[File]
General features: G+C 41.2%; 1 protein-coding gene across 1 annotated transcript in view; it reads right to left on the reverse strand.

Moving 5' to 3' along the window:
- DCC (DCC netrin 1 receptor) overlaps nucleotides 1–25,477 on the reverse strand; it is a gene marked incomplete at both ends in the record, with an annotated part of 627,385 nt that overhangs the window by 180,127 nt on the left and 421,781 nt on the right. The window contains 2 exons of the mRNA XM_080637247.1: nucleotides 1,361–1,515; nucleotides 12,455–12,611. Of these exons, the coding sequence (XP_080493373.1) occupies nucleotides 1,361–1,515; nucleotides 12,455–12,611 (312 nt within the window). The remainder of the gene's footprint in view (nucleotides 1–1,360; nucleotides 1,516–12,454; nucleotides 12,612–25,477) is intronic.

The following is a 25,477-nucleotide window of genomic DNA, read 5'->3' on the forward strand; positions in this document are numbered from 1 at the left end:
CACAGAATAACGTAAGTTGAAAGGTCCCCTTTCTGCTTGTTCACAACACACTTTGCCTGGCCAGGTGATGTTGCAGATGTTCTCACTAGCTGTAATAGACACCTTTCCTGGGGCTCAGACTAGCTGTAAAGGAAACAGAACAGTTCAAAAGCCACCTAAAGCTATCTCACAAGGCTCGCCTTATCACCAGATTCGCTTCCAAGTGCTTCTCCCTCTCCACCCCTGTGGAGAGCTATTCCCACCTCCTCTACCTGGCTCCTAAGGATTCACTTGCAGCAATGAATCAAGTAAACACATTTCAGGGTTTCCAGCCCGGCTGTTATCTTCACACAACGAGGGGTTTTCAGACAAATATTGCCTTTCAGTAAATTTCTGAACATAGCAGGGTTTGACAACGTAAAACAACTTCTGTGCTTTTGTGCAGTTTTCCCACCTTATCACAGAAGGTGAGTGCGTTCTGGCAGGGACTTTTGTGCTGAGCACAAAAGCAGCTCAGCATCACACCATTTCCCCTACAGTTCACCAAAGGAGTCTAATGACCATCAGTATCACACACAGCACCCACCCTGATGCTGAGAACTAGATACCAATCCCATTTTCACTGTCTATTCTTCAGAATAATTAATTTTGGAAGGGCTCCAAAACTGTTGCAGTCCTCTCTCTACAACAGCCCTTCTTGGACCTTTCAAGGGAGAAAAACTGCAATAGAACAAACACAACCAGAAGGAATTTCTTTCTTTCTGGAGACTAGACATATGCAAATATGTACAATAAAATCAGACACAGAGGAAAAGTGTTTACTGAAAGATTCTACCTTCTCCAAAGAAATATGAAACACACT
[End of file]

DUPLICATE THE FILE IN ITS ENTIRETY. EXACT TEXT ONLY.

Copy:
General features: G+C 41.2%; 1 protein-coding gene across 1 annotated transcript in view; it reads right to left on the reverse strand.

Moving 5' to 3' along the window:
- DCC (DCC netrin 1 receptor) overlaps nucleotides 1–25,477 on the reverse strand; it is a gene marked incomplete at both ends in the record, with an annotated part of 627,385 nt that overhangs the window by 180,127 nt on the left and 421,781 nt on the right. The window contains 2 exons of the mRNA XM_080637247.1: nucleotides 1,361–1,515; nucleotides 12,455–12,611. Of these exons, the coding sequence (XP_080493373.1) occupies nucleotides 1,361–1,515; nucleotides 12,455–12,611 (312 nt within the window). The remainder of the gene's footprint in view (nucleotides 1–1,360; nucleotides 1,516–12,454; nucleotides 12,612–25,477) is intronic.

The following is a 25,477-nucleotide window of genomic DNA, read 5'->3' on the forward strand; positions in this document are numbered from 1 at the left end:
CACAGAATAACGTAAGTTGAAAGGTCCCCTTTCTGCTTGTTCACAACACACTTTGCCTGGCCAGGTGATGTTGCAGATGTTCTCACTAGCTGTAATAGACACCTTTCCTGGGGCTCAGACTAGCTGTAAAGGAAACAGAACAGTTCAAAAGCCACCTAAAGCTATCTCACAAGGCTCGCCTTATCACCAGATTCGCTTCCAAGTGCTTCTCCCTCTCCACCCCTGTGGAGAGCTATTCCCACCTCCTCTACCTGGCTCCTAAGGATTCACTTGCAGCAATGAATCAAGTAAACACATTTCAGGGTTTCCAGCCCGGCTGTTATCTTCACACAACGAGGGGTTTTCAGACAAATATTGCCTTTCAGTAAATTTCTGAACATAGCAGGGTTTGACAACGTAAAACAACTTCTGTGCTTTTGTGCAGTTTTCCCACCTTATCACAGAAGGTGAGTGCGTTCTGGCAGGGACTTTTGTGCTGAGCACAAAAGCAGCTCAGCATCACACCATTTCCCCTACAGTTCACCAAAGGAGTCTAATGACCATCAGTATCACACACAGCACCCACCCTGATGCTGAGAACTAGATACCAATCCCATTTTCACTGTCTATTCTTCAGAATAATTAATTTTGGAAGGGCTCCAAAACTGTTGCAGTCCTCTCTCTACAACAGCCCTTCTTGGACCTTTCAAGGGAGAAAAACTGCAATAGAACAAACACAACCAGAAGGAATTTCTTTCTTTCTGGAGACTAGACATATGCAAATATGTACAATAAAATCAGACACAGAGGAAAAGTGTTTACTGAAAGATTCTACCTTCTCCAAAGAAATATGAAACACACT